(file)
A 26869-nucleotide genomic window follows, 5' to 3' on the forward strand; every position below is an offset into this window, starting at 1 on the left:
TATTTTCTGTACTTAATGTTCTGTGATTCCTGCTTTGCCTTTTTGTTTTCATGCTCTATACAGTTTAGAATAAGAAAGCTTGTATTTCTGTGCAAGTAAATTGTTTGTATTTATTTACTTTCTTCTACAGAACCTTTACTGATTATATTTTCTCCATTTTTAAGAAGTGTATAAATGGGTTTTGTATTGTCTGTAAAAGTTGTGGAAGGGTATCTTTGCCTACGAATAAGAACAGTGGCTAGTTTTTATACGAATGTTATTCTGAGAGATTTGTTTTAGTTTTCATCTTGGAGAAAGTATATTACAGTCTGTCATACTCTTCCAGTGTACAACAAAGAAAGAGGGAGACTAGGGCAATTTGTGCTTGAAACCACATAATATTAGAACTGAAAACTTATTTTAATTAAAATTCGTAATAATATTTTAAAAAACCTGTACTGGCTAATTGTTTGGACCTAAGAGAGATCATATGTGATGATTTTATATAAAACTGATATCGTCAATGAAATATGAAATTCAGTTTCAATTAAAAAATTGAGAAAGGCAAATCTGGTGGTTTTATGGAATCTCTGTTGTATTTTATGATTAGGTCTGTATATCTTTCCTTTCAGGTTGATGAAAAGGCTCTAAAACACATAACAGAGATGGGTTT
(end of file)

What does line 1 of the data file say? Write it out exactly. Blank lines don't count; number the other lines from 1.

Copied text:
A 26869-nucleotide genomic window follows, 5' to 3' on the forward strand; every position below is an offset into this window, starting at 1 on the left: